In this moving account, Archpriest Nikolai Agafono narrates how a foolish childhood escapade led his family into Orthodox Christianity, despite their dismissive view of religion that exemplified attitudes imposed by the Soviet state. As the details emerge, he skillfully reveals how God’s love can permeate even the most rigid ideological filters that modern secularism is able to enforce.
St. Theophan teaches the basics of prayer in ways easy to understand and apply. Those who practice this will soon master the skill of ascending to God in their hearts.
Despite the abundance of recent news on Russia, much of it false or distorted, little attention has been shown to the remarkable renaissance of Orthodox Christianity in that country. Yet during less than thirty years since the fall of the Soviet Union, the number of churches in Russia has risen from less than 500 to nearly 40,000—about four new or restored churches per day! This moving account of how two faithful Orthodox nuns restored an abandoned church, and helped revitalize the Orthodox faith in a small village along the way, is typical of thousands of wonderful stories that lie behind this resurgence.
In this interview with Kevin Allen, now newly reposed, Fr. Thomas Hopko offers a balanced and insightful discussion of the doctrine of the aerial tollhouses that the Church has traditionally taught we will encounter after our death. The toll houses have been the theme of recent debates so often assuming extreme positions that some have become skeptical of the issue altogether, setting it aside as undecidable.
Yet as Hopko argues, no matter how literally or symbolically one may take the teaching itself, it is founded upon a solid foundation of Christian theology: Christ has truly freed us all from sin and death, and won our salvation, but each of us must actively accept that salvation. Do we really accept him, or is our true loyalty in fact with the forces of darkness? Our very nearness to Christ after death will judge us: will we let go of our passions and our demons and accept the love and redemption of our Savior? This question of “the last battle,” as Hopko puts it, is far too important to be set aside.
Lawlessness is the defining characteristic of both Antichristianity and the modern world. The Antichrist is described by St. Paul as “that lawless one,” and without any doubt at the heart of the modern era is revolution: the unprecedented systematic overthrow of all traditional political, moral, and spiritual authority.
Prelest (in Greek, “plani”) is the spiritual correlate of high blood pressure: its progression is slow and silent, and it often goes unnoticed until it reaches a deadly stage. From our friends at Orthochristian.com, here are two articles on prelest (or spiritual delusion) that discuss both its dangers and preventatives against it.
For the ancient philosopher Heraclitus, πóλεμος (polemos or strife) is “the father of all things,” an aphorism that seeks not to encourage actual warfare, but rather to acknowledge that conflict and struggle in one form or another bring to light what is finer and higher. Lest this be shocking, we should remember that Christ Himself reminds us that He came not “to bring peace but a sword” (Matthew 10:34), while urging his followers to sell their garments if need be, in order to buy a sword (Luke 22:36). At the very least, we may conclude that the Kingdom of God is worth fighting for. Addressing our age of “conflict resolution” that seeks to melt everything into a bland aggregation, and that praises accommodation while pursuing annihilation, Jesse Cone discusses G. K. Chesterton’s depiction of how opposing one’s enemy can ennoble both parties, while at the same time revealing the sacred. This insight is sorely lacking in today’s political, ethical, and cultural discussions, he argues, and we would benefit from rediscovering it since it reaffirms the vital importance of the sacred in our lives and safeguards our human dignity.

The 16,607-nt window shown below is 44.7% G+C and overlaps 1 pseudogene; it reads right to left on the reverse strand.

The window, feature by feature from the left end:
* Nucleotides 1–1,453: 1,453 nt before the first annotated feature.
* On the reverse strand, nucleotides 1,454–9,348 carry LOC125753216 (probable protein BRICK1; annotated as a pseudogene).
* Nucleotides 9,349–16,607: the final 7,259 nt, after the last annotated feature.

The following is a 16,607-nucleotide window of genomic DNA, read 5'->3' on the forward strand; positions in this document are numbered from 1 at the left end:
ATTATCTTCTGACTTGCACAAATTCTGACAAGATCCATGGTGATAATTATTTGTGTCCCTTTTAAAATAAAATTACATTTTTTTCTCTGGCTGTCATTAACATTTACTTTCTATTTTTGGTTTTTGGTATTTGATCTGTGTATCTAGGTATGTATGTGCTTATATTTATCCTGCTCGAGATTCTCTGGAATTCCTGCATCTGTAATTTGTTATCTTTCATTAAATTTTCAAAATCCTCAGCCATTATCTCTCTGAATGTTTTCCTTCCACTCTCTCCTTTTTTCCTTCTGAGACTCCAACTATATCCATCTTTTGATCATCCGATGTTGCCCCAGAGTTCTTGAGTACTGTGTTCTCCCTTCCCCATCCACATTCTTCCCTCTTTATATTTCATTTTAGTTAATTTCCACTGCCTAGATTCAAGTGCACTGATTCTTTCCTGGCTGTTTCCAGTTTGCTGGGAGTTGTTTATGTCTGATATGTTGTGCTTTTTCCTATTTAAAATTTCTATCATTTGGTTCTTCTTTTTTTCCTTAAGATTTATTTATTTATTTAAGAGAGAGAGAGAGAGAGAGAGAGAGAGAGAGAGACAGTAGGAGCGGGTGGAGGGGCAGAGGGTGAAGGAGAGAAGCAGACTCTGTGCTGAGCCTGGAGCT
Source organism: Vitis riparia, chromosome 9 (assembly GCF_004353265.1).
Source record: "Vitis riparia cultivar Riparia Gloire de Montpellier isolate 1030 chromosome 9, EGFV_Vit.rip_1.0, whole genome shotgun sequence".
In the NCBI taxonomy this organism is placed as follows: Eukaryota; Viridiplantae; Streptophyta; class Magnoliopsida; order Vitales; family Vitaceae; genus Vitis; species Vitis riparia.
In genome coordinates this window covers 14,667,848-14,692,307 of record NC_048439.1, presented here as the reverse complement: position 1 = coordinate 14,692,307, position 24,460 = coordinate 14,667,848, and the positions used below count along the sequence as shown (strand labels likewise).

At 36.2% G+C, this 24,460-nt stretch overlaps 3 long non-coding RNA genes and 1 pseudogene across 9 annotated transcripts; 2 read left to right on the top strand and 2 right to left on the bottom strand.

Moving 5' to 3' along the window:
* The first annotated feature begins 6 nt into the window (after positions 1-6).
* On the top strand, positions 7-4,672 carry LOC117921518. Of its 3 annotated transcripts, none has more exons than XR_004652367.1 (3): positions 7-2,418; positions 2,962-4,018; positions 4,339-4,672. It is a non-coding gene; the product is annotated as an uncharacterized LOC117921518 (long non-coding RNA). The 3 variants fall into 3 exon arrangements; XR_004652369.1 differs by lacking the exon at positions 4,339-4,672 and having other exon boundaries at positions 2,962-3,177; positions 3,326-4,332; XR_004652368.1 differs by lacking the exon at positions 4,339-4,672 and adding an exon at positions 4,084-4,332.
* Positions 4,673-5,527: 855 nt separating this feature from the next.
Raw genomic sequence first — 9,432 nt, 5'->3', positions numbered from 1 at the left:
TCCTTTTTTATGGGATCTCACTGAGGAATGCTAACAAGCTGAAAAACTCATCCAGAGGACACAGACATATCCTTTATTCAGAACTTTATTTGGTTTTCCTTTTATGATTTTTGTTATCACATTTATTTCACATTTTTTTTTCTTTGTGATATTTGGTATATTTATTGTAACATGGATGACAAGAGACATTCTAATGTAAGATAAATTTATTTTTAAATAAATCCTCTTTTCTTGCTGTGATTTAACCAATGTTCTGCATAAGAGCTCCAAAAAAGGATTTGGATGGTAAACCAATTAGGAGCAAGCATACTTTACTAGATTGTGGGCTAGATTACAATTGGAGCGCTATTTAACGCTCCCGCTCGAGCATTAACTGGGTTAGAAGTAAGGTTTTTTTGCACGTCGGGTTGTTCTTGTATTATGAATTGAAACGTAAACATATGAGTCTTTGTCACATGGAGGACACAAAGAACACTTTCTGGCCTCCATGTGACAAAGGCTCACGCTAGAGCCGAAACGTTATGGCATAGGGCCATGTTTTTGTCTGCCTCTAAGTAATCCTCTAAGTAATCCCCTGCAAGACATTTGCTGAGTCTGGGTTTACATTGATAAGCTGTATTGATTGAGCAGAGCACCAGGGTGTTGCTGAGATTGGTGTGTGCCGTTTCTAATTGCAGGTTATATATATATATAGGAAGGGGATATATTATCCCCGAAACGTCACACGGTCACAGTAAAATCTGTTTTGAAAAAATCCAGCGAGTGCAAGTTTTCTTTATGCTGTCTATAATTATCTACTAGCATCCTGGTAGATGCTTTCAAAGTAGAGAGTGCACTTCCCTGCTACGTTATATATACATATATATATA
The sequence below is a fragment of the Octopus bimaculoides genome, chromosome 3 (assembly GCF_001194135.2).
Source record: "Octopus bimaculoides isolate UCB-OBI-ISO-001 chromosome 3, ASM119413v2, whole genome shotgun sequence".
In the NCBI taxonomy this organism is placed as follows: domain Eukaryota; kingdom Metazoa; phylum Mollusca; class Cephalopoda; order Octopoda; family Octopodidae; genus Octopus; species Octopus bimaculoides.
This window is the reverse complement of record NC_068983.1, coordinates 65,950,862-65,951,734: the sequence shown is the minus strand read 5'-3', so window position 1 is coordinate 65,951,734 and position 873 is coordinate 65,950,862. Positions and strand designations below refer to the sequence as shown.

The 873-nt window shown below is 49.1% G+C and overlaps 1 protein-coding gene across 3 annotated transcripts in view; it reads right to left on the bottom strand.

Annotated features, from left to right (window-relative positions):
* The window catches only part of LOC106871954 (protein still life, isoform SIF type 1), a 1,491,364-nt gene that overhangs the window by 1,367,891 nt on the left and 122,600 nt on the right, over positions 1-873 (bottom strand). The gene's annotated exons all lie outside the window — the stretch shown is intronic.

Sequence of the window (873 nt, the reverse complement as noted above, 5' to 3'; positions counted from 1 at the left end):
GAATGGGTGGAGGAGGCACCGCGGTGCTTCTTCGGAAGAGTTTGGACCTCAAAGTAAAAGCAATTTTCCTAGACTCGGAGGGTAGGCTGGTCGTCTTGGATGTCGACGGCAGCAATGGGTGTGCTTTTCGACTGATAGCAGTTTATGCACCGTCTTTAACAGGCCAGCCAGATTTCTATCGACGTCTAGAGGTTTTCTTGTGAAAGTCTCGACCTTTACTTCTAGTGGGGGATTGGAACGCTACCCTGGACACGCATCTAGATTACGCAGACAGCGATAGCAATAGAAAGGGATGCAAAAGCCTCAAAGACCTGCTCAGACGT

Transhumanism is an ideology asserting that humans must harness technological advancements to take an active, intelligent role in their own evolution. The transhumanist push towards a reimagining of our own humanity and our shared future is a primary component of three growing cultural trends: artificial intelligence, human augmentation through biotechnology, and the transgender phenomenon. The means of effecting these transformative developments are entirely technical, and promise liberation from reproduction, liberation from disease and mortality, and liberation from the body itself. In awarding the mind complete power and authority over the flesh, however, we are not liberating ourselves, but submitting to the oppression of a consciousness we do not yet properly understand.
Tuesday, July 17, 2018, marks the centennial of the killing of the Russian royal family. On that date a hundred years ago, the last tsar of Russia, Nicholas II, his wife the tsarina Alexandra, their five children and four retainers, were ushered into a basement in the city of Yekaterinburg during the early hours of the morning, for an execution that would mark a turning point in history.
We communicate mainly through word, and it does matter how we do it. Our word is a reflection of the Incarnate Word. The Lord said, “Let there be light.” And the invisible received its existence through word. Word is the greatest power in the world. “By the word of the Lord were the heavens made; and all the host of them by the breath of His mouth” (Ps. 33:6)…Words should make us closer, unite us, but not corrupt and separate us.
“Behold, you will be mute and not able to speak until the day these things take place” (St. Luke 1:20). As we all have just heard, because of his doubt, the priest Zacharias was struck dumb. And with this silencing of Zacharias the three traditional leadership roles of Ancient Israel were all silent. The people of God had no priest, prophet, or king.